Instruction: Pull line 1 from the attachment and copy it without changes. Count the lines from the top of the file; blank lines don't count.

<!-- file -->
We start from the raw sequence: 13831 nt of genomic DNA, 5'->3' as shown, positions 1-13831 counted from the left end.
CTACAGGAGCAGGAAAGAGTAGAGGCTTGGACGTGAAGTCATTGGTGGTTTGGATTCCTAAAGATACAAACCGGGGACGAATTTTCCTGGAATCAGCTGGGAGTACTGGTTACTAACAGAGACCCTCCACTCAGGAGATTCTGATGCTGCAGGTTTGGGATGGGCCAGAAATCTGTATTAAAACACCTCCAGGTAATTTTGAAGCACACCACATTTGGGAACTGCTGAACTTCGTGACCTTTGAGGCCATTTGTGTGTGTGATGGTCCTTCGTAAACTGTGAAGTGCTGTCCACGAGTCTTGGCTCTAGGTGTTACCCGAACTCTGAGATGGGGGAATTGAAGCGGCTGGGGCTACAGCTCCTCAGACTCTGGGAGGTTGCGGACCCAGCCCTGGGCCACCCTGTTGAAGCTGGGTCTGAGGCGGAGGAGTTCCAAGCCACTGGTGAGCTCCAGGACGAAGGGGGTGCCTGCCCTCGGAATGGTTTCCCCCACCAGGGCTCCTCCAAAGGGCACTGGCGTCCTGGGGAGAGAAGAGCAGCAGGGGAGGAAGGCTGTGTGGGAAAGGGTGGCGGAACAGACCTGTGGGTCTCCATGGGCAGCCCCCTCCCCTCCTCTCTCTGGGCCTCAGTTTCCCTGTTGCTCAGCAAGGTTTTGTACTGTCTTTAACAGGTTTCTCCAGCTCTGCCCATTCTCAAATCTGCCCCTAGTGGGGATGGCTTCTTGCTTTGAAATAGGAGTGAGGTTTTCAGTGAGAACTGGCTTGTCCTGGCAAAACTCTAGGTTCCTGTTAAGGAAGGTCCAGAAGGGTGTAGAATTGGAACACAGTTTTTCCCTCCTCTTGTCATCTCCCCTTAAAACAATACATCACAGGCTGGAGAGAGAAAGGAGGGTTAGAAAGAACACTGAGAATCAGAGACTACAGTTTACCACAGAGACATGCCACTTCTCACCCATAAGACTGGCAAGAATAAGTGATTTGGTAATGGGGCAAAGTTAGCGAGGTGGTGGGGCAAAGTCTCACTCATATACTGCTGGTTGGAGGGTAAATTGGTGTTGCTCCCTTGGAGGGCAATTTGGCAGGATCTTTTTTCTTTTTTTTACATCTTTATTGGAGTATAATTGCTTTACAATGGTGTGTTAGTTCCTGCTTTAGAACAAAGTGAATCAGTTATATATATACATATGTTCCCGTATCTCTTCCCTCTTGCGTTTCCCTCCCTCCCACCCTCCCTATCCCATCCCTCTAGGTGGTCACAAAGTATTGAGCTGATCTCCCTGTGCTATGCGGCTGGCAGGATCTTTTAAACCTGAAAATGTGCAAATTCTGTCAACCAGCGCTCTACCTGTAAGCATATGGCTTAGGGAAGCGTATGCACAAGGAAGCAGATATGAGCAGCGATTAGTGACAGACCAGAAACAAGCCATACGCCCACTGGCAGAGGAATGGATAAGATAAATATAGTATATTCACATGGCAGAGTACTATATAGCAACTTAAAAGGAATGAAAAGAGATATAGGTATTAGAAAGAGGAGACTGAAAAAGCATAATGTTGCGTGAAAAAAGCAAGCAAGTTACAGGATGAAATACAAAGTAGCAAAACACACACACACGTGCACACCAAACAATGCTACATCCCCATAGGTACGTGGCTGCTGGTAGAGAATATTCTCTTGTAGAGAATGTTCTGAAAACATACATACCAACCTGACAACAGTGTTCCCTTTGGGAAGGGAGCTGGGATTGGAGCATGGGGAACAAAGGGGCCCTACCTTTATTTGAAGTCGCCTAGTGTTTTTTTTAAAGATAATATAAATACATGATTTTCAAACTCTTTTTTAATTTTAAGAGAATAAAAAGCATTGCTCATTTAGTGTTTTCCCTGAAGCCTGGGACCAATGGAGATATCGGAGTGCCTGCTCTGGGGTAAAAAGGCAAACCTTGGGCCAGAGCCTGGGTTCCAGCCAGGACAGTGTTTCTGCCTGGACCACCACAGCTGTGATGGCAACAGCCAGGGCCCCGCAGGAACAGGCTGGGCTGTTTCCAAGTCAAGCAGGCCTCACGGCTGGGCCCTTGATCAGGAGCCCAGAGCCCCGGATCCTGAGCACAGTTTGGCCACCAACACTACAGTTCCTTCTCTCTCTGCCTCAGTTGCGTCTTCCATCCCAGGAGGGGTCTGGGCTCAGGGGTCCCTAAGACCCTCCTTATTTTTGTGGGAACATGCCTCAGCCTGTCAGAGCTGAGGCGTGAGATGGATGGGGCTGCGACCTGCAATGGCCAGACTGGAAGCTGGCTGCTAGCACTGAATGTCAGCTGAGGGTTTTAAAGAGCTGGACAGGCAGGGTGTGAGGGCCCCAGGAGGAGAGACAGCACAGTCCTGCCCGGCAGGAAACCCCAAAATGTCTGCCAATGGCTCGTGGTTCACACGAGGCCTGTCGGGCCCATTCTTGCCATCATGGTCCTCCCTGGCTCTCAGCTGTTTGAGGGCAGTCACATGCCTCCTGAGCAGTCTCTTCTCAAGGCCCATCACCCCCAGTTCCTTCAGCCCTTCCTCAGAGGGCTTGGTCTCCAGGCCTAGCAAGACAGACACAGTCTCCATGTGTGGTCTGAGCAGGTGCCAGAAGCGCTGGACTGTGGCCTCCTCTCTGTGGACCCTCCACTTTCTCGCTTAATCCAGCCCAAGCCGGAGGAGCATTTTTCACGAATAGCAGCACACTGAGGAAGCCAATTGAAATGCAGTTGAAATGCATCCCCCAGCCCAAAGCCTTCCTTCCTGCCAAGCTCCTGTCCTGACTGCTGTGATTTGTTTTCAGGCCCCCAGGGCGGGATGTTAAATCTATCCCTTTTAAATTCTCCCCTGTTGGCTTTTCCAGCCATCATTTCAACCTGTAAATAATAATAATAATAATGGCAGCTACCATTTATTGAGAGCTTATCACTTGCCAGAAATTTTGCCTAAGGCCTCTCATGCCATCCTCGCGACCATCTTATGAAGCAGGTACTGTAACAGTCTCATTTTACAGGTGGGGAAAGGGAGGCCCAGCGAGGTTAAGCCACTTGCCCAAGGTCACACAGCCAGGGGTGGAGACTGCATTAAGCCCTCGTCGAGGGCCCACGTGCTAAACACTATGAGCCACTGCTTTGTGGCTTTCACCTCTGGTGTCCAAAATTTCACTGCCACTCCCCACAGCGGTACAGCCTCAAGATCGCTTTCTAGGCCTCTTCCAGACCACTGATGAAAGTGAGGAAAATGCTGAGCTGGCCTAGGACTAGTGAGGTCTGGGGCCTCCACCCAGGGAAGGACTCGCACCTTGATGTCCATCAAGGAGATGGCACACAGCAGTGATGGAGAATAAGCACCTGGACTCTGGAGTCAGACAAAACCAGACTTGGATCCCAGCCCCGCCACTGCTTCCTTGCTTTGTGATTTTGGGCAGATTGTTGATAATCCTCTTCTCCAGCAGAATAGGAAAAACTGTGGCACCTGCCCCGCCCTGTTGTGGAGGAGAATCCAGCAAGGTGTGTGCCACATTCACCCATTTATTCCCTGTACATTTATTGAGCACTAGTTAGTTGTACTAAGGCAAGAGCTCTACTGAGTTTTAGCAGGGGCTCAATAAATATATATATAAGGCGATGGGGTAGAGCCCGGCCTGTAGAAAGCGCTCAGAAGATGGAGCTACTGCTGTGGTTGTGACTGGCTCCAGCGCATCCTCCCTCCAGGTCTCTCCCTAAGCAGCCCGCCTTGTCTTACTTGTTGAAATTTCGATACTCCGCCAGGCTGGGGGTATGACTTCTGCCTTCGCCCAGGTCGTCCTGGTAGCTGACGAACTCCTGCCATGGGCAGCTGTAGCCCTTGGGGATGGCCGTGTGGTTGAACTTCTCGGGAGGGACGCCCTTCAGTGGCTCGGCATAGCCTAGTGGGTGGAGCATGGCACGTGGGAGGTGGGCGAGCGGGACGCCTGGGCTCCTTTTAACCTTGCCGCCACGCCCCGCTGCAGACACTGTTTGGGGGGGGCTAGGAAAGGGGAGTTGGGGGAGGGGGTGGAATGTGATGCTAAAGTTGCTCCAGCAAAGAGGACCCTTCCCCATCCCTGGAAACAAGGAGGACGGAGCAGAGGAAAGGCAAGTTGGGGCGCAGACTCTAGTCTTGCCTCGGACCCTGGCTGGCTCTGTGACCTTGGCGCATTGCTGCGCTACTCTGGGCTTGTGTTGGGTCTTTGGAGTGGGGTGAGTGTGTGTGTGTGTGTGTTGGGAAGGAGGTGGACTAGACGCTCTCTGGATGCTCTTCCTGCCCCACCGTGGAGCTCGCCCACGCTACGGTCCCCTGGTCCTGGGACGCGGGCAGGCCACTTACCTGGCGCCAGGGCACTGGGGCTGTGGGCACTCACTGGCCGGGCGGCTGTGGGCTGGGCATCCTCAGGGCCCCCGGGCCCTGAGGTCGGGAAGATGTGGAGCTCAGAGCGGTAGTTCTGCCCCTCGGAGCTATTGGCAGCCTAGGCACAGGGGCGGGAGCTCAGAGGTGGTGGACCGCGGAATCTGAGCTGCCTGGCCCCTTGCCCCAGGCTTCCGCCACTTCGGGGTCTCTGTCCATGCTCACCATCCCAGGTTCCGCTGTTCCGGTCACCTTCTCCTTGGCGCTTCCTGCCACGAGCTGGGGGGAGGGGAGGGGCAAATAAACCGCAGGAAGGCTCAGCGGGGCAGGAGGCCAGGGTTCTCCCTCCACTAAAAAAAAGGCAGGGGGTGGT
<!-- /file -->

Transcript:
We start from the raw sequence: 13831 nt of genomic DNA, 5'->3' as shown, positions 1-13831 counted from the left end.